Back at Buzz, Balls & Hype, in her post "Last night I dreamt I went to Manderley..." M. J. Rose has an interesting perspective on every author's dream: hitting the BIG times with a blockbuster bestseller.
I think it's Lawrence Block who said that most writers want to have been published. Meaning that many don't want to expend the effort to get there. They just want to be rich and famous, with a slew of bestsellers to their names. The result is people who give up the craft, because it's too damn hard.
M. J. echoes that by stating that it's not the BIG book that's important, but survival. Making enough so you can keep doing what we love, which is telling stories. I find I totally agree with her. Yeah, sure, I won't lie and say that I wouldn't want the big advance, the hype, the worship. Who doesn't? But what I want more than that is to write, and for people to read my stories. Authors don't really write in a vacuum, although most will say that they write only what they can write. The stories are compelling and authors only hope they'll have the same effect on the readers.
And there drops the other shoe, one I totally agree with: people don't read anymore. They watch TV. As Raymond Chandler said:
"Television's perfect. You turn a few knobs, a few of those mechanical adjustments at which the higher apes are so proficient, and lean back and drain your mind of all thought. And there you are watching the bubbles in the primeval ooze. You don't have to concentrate. You don't have to react. You don't have to remember. You don't miss your brain because you don't need it. Your heart and liver and lungs continue to function normally. Apart from that, all is peace and quiet. You are in the man's nirvana. And if some poor nasty minded person comes along and says you look like a fly on a can of garbage, pay him no mind. He probably hasn't got the price of a television set."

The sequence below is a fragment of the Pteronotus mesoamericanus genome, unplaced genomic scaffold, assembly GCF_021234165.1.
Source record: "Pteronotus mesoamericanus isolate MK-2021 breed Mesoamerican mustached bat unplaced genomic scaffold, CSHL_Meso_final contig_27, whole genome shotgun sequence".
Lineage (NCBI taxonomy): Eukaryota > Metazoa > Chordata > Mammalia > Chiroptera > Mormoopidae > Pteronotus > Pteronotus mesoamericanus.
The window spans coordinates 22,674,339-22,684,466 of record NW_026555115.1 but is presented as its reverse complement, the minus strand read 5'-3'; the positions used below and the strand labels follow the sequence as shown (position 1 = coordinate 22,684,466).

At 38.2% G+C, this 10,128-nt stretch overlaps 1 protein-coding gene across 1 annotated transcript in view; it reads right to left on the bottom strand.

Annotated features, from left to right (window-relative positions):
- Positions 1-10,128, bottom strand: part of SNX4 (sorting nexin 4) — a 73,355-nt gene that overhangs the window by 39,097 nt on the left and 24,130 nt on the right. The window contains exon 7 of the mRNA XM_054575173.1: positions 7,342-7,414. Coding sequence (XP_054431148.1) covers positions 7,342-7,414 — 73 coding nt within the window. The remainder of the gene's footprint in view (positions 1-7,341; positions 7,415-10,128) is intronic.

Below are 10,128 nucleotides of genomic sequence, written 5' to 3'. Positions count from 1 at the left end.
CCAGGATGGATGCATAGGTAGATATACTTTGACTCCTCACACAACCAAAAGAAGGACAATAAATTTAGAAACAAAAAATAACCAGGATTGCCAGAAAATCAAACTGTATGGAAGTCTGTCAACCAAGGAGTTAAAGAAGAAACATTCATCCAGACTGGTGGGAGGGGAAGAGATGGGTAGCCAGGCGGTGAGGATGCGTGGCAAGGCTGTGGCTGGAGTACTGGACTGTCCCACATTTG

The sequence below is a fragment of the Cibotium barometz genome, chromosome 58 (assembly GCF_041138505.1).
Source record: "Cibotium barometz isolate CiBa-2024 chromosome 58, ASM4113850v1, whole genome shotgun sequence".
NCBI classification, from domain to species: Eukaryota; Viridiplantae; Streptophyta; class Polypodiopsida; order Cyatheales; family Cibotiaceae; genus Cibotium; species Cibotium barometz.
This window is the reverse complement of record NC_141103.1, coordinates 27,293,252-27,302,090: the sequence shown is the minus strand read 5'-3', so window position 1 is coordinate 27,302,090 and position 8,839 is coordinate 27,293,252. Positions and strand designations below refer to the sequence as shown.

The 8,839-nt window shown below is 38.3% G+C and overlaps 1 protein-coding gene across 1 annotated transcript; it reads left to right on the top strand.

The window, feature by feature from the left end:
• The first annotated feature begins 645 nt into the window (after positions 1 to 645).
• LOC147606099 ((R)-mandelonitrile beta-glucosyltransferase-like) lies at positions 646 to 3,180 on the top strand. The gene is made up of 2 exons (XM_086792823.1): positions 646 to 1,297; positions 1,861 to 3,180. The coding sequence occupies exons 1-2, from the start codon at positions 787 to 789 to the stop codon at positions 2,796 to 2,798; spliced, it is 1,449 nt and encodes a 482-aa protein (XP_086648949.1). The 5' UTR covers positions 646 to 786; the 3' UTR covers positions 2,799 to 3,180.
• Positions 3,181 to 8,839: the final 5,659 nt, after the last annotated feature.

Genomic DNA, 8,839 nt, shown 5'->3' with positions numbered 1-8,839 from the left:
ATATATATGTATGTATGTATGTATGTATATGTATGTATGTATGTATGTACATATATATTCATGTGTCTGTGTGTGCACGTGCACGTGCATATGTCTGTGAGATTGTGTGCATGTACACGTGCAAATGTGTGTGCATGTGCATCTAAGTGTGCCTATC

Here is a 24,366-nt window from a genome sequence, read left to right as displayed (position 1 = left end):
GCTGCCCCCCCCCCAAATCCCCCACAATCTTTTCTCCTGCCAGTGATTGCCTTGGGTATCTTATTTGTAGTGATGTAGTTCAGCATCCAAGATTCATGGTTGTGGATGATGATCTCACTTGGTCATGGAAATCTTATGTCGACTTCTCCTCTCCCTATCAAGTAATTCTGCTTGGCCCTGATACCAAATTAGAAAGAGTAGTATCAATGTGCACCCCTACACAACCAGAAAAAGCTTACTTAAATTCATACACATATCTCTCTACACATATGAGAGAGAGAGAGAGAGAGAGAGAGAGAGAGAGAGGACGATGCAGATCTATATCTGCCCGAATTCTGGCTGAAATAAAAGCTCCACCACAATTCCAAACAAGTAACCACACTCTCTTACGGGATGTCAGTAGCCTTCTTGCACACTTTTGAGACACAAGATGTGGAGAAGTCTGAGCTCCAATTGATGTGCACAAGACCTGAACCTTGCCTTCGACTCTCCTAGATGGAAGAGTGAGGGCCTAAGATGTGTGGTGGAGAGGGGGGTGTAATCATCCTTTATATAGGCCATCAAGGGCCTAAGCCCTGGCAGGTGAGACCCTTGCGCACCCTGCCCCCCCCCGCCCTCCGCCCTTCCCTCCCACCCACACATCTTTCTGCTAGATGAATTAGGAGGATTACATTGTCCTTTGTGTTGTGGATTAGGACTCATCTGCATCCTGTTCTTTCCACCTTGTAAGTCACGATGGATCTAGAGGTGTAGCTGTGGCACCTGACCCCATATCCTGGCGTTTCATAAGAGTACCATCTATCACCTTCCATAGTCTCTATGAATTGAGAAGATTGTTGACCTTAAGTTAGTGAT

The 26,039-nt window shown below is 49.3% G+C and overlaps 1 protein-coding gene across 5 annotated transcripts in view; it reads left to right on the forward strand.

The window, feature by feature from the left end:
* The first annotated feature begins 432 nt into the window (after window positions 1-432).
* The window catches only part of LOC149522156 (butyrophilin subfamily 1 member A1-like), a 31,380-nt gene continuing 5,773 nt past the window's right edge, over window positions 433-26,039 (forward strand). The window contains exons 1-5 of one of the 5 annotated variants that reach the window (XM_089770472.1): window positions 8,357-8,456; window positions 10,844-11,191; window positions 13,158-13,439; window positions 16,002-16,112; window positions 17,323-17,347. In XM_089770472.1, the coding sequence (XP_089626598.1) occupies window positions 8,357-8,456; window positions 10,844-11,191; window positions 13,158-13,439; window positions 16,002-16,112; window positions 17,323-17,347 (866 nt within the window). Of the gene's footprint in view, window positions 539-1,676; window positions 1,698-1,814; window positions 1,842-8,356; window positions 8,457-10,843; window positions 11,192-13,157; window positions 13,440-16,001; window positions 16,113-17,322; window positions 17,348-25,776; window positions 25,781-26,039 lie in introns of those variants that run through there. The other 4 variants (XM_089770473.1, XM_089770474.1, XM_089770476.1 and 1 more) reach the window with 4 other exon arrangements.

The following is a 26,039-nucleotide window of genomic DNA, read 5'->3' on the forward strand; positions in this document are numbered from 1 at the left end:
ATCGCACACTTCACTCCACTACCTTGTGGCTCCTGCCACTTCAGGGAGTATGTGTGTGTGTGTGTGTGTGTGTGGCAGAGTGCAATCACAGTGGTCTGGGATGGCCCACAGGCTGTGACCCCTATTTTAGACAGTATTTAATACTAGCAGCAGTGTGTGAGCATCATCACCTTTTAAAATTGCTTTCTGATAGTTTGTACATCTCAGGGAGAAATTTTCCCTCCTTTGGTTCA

The number of people who actually pick up more than one book a year --and usually, they'll pick up the hyped book, the BIG book-- is rapidly diminishing, and the industry has been passively watching this happening. Instead of trying to revitalize reading, they bemoan the problem. On the other hand, small, indie publishers, even though they might want to do something about it, don't have the clout, or the money to do much.
So we authors must do what our publishers can't or won't do: market ourselves, so we can survive, so we can write. That's why we have websites, blogs, virtual book tours, 'net interviews, to reach as many people as possible. Out of those, maybe we'll find a few readers. Out of those few readers, maybe we'll find some who want to buy our books.